|Title||Fe K-alpha Emission in the Bright Elliptical Galaxy NGC 1399|
|Author||Prof David Buote|
|Description||A precise measurement of the Fe K-alpha line emission in an elliptical galaxy will be possible for the first time with the EPIC pn on XMM. The equivalent width of the Fe K complex in the bright elliptical NGC 1399 will distinguish between rival spectral models for the temperature structure of the hot ISM inferred from previous analyses of the Fe L complex which predict very different Fe abundances in each case. The unprecedented accuracy of the Fe abundance achieved with these data will provide the strongest constraint to date on the star formation history of an elliptical galaxy.|
|Publication||No observations found associated with the current proposal|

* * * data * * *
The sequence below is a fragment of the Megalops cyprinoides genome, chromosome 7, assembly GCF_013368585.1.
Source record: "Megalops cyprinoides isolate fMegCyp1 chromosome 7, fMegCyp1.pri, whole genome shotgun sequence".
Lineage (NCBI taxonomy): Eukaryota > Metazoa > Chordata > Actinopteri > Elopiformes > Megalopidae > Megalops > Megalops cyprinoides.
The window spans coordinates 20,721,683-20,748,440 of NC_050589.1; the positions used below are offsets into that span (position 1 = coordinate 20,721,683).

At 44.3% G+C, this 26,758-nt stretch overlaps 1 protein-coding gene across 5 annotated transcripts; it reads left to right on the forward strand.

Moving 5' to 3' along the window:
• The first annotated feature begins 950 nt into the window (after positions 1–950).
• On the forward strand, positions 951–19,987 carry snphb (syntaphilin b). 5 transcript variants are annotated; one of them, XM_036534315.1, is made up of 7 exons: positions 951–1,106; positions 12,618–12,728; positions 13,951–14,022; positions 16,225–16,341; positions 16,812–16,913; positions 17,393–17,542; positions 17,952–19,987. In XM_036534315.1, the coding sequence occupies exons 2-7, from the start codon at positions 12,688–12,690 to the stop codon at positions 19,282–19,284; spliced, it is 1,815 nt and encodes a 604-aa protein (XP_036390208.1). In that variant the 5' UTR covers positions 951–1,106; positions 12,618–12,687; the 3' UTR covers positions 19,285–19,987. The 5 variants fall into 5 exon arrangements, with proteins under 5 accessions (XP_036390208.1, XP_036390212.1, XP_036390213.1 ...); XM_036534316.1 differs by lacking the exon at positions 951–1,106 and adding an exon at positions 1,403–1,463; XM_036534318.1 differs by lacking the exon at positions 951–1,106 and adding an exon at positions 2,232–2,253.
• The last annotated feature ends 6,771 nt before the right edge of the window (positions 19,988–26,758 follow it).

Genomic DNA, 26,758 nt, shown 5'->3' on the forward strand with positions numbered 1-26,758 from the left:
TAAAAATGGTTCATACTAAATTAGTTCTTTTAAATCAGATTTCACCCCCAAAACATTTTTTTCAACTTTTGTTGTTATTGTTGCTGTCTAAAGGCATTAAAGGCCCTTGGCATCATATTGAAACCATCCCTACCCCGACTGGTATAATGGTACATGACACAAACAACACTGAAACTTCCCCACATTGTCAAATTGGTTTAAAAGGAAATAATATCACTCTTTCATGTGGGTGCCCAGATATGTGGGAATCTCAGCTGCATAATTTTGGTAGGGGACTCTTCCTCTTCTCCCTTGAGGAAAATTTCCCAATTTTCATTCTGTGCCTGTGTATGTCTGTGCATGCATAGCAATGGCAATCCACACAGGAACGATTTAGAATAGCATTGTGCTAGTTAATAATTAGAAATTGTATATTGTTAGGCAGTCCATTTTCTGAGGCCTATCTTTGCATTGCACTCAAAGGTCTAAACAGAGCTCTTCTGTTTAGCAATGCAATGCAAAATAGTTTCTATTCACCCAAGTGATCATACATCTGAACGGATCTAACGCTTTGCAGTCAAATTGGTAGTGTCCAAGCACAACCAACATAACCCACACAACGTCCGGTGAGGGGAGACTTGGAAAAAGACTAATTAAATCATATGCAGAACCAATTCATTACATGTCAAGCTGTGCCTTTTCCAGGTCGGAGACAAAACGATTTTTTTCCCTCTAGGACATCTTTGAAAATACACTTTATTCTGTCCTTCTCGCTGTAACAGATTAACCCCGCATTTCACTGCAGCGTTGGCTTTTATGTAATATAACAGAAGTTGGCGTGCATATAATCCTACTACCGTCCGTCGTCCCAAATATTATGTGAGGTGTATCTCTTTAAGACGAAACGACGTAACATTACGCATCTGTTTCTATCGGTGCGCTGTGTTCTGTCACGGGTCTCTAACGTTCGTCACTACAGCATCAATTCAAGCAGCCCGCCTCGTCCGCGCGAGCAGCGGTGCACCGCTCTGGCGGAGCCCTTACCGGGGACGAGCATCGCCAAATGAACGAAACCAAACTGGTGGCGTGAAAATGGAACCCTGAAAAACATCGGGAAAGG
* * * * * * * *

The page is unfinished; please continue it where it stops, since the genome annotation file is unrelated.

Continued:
|Instrument||EMOS1, EMOS2, EPN, OM, RGS1, RGS2|
|Mission Description||The European Space Agency's (ESA) X-ray Multi-Mirror Mission (XMM-Newton) was launched by an Ariane 504 on December 10th 1999. XMM-Newton is ESA's second cornerstone of the Horizon 2000 Science Programme. It carries 3 high throughput X-ray telescopes with an unprecedented effective area, and an optical monitor, the first flown on a X-ray observatory. The large collecting area and ability to make long uninterrupted exposures provide highly sensitive observations.
Since Earth's atmosphere blocks out all X-rays, only a telescope in space can detect and study celestial X-ray sources. The XMM-Newton mission is helping scientists to solve a number of cosmic mysteries, ranging from the enigmatic black holes to the origins of the Universe itself. Observing time on XMM-Newton is being made available to the scientific community, applying for observational periods on a competitive basis.
|Publisher And Registrant||European Space Agency|
|Credit Guidelines||European Space Agency, 2002-08-03T00:00:00Z, 001283, 17.56_20190403_1200. https://doi.org/10.5270/esa-1zgz8tj|